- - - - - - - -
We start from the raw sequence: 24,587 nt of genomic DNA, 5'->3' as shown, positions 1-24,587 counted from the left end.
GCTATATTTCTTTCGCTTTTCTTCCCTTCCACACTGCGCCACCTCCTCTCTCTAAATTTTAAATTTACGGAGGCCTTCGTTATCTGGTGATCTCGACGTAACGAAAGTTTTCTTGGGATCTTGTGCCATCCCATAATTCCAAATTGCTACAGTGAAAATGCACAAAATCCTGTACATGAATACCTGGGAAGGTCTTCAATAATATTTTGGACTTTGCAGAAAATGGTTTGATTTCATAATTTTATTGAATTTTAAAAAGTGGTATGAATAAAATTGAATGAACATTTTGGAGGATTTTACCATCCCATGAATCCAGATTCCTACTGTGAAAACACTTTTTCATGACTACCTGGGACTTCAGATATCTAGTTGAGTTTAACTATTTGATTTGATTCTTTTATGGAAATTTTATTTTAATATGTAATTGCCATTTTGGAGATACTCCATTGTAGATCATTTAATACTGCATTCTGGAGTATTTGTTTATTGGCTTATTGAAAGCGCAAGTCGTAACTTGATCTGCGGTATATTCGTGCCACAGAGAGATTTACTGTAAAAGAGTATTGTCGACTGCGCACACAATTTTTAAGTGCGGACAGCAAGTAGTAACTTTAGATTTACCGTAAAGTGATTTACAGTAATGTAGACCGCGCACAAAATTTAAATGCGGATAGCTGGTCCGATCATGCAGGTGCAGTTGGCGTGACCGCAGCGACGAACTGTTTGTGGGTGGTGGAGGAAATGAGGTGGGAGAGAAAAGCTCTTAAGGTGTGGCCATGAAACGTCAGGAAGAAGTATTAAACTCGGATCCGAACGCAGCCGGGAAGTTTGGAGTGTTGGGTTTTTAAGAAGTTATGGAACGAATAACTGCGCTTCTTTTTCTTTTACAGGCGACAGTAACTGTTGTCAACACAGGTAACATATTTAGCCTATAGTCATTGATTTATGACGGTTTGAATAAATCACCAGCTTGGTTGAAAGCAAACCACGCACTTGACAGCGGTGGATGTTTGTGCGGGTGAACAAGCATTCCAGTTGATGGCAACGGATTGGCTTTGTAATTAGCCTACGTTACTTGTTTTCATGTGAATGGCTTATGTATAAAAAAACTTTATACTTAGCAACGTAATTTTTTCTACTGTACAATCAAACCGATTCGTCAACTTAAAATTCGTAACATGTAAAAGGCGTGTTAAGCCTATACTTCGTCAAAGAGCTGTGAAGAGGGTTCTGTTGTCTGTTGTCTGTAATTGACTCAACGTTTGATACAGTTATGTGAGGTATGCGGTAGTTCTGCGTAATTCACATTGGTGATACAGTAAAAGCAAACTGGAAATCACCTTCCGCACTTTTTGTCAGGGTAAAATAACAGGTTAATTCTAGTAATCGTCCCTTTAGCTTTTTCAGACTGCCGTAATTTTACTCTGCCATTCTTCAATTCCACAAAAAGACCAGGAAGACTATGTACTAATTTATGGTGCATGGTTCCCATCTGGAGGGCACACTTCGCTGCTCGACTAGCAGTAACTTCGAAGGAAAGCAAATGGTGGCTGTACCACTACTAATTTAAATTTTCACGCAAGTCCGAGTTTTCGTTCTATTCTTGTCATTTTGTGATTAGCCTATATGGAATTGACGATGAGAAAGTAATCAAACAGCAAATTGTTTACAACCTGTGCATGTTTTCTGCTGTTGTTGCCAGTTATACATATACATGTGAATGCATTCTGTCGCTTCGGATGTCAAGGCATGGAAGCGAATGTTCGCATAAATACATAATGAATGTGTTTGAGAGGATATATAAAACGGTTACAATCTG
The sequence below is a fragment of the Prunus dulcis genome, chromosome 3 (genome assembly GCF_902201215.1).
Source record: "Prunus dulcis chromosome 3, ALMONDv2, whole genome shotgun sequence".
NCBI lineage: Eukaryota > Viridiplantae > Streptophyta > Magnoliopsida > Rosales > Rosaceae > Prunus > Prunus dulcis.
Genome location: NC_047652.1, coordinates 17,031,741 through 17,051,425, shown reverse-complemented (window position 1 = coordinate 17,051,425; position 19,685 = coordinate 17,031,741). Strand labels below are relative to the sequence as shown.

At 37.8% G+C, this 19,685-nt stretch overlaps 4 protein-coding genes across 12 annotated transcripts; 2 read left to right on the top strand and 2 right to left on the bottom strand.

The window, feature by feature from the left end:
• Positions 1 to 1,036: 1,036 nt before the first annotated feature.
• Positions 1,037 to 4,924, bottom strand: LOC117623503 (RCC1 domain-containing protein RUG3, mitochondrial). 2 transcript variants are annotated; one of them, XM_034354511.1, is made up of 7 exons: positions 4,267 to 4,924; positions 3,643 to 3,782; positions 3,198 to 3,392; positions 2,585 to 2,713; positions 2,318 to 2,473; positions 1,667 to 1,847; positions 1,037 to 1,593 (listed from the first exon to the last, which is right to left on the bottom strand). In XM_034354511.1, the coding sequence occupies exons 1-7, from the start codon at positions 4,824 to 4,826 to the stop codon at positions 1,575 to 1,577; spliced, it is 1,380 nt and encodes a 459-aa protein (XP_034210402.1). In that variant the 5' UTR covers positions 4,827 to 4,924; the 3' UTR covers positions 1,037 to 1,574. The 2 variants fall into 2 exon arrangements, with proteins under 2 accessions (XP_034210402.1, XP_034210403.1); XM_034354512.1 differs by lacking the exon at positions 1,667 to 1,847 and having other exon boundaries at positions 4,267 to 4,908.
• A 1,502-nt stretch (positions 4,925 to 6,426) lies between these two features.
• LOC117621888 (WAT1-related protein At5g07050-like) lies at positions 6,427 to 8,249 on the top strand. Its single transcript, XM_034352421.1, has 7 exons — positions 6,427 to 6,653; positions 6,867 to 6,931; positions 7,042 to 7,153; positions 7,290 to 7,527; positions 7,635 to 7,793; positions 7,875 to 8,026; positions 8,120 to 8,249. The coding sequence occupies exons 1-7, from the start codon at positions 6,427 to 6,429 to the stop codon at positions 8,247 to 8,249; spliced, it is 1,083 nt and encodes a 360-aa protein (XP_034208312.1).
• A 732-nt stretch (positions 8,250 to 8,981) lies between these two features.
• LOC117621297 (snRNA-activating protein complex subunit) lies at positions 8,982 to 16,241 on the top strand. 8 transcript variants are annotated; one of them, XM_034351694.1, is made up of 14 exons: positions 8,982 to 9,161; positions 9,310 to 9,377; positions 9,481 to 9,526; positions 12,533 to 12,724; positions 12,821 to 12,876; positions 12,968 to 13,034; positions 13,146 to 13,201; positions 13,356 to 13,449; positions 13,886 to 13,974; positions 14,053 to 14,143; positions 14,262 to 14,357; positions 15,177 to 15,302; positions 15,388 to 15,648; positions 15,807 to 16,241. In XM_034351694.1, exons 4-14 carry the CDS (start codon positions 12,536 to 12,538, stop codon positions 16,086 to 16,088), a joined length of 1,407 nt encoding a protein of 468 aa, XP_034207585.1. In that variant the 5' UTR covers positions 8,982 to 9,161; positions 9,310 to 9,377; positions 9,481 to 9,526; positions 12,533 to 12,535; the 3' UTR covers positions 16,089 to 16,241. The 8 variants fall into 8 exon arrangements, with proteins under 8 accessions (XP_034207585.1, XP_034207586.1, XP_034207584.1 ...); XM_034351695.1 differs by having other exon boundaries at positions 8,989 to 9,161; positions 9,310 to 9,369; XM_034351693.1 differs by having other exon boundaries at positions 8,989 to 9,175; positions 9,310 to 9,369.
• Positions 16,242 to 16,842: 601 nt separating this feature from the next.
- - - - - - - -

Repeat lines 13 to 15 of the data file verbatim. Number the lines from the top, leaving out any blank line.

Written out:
• A 732-nt stretch (positions 8,250 to 8,981) lies between these two features.
• LOC117621297 (snRNA-activating protein complex subunit) lies at positions 8,982 to 16,241 on the top strand. 8 transcript variants are annotated; one of them, XM_034351694.1, is made up of 14 exons: positions 8,982 to 9,161; positions 9,310 to 9,377; positions 9,481 to 9,526; positions 12,533 to 12,724; positions 12,821 to 12,876; positions 12,968 to 13,034; positions 13,146 to 13,201; positions 13,356 to 13,449; positions 13,886 to 13,974; positions 14,053 to 14,143; positions 14,262 to 14,357; positions 15,177 to 15,302; positions 15,388 to 15,648; positions 15,807 to 16,241. In XM_034351694.1, exons 4-14 carry the CDS (start codon positions 12,536 to 12,538, stop codon positions 16,086 to 16,088), a joined length of 1,407 nt encoding a protein of 468 aa, XP_034207585.1. In that variant the 5' UTR covers positions 8,982 to 9,161; positions 9,310 to 9,377; positions 9,481 to 9,526; positions 12,533 to 12,535; the 3' UTR covers positions 16,089 to 16,241. The 8 variants fall into 8 exon arrangements, with proteins under 8 accessions (XP_034207585.1, XP_034207586.1, XP_034207584.1 ...); XM_034351695.1 differs by having other exon boundaries at positions 8,989 to 9,161; positions 9,310 to 9,369; XM_034351693.1 differs by having other exon boundaries at positions 8,989 to 9,175; positions 9,310 to 9,369.
• Positions 16,242 to 16,842: 601 nt separating this feature from the next.